Government has bowed down to benefactors and human rights bodies by dropping all charges against two alleged homosexuals arrested in Lilongwe last week.
Police at Kanengo arrested 19-year-old Cuthbert Kulemeka and Kelvin Gonani, 39, following a commotion that erupted in Area 25 Township after some residents got infuriated with allegations that the two engaged in a homosexuality act at one of the suspects’ home.
The development prompted the United States of America (USA), United Kingdom (UK), Germany and Human Rights Watch (HRW) to ask Malawi to drop charges levelled against the two men, arguing by doing so the country was breaking its moratorium on consensual same-sex conduct.
The arrests of the two came at a time government has been touting to international human rights Nations (UN), that there was a moratorium on arrests, detention and prosecution of people alleged to have engaged in homosexual practices.
But in a statement issued Friday night, Minister of Justice and Constitutional Affairs Samuel Tembenu said in re-affirming its commitment to observing the moratorium, government had decided to drop all the charges against the two men.
“Government is re-affirming its commitment to observing the moratorium. In light of this commitment, the two gentlemen have been released from custody and all the charges dropped,” reads the statement signed by Tembenu.
Last week, the minister told The Nation his ministry was investigating the circumstances surrounding the arrest of the suspects before coming up with a decision.
However, Tembenu said in the statement after conducting its investigations into the arrests, their findings “do not disclose a case of two consenting male adults indulging in consensual sex.”
Reads the statement: “Rather, the evidence indicated a case of indecent assault hence, the diligence on the part of the police to require medical examination in order to establish the truth. The ministry has not detected any prejudice or malice on the part of the conduct of the police.”
Tembenu said Malawi, as a member of the international community, was also committed to adhere to universally accepted
human rights standards and acknowledges the views expressed by international human rights bodies that the inclusion of offences prohibiting homosexuality in the country’s legislation may be at variance with the views held by such bodies.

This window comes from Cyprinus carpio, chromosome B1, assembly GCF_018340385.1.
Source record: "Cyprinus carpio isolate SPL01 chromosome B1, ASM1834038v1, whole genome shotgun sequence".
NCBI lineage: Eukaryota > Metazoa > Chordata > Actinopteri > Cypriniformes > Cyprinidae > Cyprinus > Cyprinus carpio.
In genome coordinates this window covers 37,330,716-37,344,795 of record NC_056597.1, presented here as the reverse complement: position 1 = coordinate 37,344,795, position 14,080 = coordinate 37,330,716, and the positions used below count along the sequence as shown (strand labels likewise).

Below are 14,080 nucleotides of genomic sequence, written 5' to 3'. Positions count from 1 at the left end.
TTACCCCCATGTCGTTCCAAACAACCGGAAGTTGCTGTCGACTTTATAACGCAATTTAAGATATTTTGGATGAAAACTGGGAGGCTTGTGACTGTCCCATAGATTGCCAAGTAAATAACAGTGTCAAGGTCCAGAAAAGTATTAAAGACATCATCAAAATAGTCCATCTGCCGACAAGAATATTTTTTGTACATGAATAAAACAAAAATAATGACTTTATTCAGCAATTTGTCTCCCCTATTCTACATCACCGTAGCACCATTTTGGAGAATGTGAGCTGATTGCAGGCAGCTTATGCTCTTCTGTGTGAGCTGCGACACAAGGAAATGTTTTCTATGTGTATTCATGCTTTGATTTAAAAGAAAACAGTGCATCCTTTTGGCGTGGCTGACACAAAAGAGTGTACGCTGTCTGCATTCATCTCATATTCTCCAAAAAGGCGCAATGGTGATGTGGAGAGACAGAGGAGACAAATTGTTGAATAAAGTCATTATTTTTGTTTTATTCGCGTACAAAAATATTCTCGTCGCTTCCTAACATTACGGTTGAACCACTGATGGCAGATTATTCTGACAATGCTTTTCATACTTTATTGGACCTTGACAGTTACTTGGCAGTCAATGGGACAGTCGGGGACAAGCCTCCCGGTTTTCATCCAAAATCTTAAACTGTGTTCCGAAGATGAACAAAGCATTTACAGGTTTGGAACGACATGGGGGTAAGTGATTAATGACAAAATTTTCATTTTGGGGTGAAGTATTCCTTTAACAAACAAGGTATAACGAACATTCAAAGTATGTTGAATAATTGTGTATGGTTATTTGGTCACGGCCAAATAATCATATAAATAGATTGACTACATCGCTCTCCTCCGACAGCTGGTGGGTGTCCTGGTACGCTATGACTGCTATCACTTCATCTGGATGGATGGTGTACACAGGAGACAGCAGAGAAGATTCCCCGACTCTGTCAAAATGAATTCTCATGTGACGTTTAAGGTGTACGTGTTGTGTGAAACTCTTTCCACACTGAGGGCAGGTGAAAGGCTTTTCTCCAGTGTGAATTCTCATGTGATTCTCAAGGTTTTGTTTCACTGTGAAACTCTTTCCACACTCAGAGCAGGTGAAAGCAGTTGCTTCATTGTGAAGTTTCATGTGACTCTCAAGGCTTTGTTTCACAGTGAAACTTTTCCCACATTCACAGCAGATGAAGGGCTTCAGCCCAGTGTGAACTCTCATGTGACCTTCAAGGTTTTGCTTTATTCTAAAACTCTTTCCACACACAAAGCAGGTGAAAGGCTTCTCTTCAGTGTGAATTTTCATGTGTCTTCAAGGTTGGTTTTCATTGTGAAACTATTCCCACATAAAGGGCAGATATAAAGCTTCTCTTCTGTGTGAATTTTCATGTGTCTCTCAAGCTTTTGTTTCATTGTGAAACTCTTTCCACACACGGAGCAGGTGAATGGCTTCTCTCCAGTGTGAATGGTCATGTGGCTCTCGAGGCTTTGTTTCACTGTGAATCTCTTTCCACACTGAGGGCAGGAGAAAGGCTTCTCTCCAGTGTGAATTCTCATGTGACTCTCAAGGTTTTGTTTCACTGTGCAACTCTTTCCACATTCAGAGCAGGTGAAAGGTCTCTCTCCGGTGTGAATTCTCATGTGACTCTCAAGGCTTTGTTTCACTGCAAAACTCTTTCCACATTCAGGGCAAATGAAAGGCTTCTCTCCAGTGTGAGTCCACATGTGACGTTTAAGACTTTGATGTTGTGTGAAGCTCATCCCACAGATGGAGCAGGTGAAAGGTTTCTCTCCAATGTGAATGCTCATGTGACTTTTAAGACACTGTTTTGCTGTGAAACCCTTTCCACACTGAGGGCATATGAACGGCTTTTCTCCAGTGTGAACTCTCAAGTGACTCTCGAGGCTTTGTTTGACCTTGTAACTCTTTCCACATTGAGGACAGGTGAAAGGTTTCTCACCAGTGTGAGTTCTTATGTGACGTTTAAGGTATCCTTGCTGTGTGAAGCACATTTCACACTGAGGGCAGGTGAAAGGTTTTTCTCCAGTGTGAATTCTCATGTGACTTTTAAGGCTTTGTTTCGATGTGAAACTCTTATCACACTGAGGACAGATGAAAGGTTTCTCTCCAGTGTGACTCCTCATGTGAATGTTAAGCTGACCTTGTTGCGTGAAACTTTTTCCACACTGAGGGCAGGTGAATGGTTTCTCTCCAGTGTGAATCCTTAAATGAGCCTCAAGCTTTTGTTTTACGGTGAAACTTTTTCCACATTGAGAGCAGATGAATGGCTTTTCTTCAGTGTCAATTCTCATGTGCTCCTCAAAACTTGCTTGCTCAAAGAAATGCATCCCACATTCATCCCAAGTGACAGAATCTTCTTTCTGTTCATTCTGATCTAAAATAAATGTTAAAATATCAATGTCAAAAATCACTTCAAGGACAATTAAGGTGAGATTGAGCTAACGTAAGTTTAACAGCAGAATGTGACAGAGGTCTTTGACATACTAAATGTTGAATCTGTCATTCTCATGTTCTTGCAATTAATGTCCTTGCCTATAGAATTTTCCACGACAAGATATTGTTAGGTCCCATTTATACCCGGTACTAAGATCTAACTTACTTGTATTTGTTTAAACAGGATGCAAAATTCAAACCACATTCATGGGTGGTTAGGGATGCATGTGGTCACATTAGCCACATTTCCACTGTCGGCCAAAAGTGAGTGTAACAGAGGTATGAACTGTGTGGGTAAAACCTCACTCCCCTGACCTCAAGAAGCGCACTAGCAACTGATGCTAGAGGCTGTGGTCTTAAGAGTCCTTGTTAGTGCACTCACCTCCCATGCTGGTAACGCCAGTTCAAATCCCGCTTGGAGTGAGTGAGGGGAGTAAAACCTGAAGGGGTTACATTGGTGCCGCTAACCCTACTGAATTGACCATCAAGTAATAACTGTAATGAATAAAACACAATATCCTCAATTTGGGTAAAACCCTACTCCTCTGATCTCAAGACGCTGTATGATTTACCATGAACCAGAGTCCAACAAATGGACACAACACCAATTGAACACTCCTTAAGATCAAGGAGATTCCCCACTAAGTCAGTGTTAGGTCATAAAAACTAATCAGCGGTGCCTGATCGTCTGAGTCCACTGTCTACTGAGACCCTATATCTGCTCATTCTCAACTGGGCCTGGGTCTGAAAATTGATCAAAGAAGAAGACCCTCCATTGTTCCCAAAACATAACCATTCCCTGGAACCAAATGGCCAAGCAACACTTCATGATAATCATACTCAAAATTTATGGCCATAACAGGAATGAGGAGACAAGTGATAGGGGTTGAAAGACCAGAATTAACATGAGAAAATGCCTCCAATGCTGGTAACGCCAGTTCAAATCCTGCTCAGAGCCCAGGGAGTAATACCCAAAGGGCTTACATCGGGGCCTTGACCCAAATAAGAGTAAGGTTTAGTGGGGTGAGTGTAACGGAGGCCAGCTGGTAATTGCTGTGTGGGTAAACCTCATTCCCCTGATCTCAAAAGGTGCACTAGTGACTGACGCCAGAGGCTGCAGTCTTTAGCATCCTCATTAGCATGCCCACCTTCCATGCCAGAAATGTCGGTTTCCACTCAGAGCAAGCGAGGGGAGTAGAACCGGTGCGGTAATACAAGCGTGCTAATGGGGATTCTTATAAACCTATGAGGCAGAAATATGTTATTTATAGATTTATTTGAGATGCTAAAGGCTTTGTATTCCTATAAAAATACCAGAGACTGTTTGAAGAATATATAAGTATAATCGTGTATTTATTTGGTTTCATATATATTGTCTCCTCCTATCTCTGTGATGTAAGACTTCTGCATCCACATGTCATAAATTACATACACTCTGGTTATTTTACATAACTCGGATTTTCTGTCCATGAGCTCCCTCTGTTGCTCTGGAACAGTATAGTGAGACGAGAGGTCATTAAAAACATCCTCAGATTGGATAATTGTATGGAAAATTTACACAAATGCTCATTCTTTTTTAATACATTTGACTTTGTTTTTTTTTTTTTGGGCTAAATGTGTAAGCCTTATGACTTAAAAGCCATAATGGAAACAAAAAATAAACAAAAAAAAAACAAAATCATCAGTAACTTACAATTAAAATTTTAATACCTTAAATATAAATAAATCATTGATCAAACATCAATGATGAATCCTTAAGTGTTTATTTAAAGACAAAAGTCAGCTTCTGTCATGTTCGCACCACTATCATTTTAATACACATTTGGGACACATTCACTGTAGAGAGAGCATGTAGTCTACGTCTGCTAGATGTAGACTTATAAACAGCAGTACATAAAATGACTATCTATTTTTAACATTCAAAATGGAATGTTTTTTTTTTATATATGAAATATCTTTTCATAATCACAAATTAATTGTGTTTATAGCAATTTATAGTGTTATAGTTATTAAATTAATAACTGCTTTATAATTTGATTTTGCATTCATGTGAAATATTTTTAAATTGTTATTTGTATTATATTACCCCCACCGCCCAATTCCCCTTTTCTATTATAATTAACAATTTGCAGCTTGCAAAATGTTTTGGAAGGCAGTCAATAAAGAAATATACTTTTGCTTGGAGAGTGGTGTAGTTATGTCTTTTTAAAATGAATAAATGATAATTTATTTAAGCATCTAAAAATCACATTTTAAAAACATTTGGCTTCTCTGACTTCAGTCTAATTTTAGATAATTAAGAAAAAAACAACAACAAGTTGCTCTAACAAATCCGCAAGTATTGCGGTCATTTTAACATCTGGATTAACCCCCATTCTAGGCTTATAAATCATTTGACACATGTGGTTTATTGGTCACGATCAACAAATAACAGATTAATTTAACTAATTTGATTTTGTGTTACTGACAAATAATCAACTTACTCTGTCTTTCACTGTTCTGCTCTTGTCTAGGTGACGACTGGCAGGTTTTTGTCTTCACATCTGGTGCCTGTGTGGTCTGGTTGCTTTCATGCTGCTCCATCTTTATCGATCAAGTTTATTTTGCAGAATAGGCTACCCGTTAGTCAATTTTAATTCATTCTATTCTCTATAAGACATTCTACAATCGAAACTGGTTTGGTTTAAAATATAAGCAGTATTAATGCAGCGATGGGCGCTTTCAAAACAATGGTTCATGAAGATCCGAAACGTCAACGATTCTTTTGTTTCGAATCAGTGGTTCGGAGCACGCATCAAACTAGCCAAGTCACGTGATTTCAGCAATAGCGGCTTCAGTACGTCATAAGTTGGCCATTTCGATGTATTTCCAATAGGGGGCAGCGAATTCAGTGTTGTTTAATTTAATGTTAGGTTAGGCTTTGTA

In its letter to Tembenu last week, the HRW said by dropping charges, Malawi would be upholding the African Commission Resolution 275 of 2013, which calls for member States to cease arbitrary arrests and to protect individuals from violence on the grounds of sexual orientation and gender identity.
Reacting to the development, Centre for the Development of People (Cedep) executive director Gift Trapence commended government for dropping the charges and also re-affirming its commitment to international human rights obligations.
“We also commend the government for its commitment to implementing the moratorium and also to review the sodomy laws. It is our hope that the moratorium position will be officially communicated to the police so that they are able to adhere to it.
“It also our expectation that as we are in the process of reviewing the sodomy laws culture and religion will not be used as a tool to suppress or discriminate other sections of the Malawian society,” said Trapence.
He also urged government to address the human rights abuses the two men suffered while in the hands of police and medical personnel.
Malawi is also a signatory to the International Covenant on Civil and Political Rights which guarantees the right to privacy and the right to non-discrimination of all people.
The country also suspended enforcement of anti-gay laws, among them Sections 137(a), 153, 154 and 156 of the Penal Code pending a High Court review of their constitutionality, but this has not been concluded, HRW said. n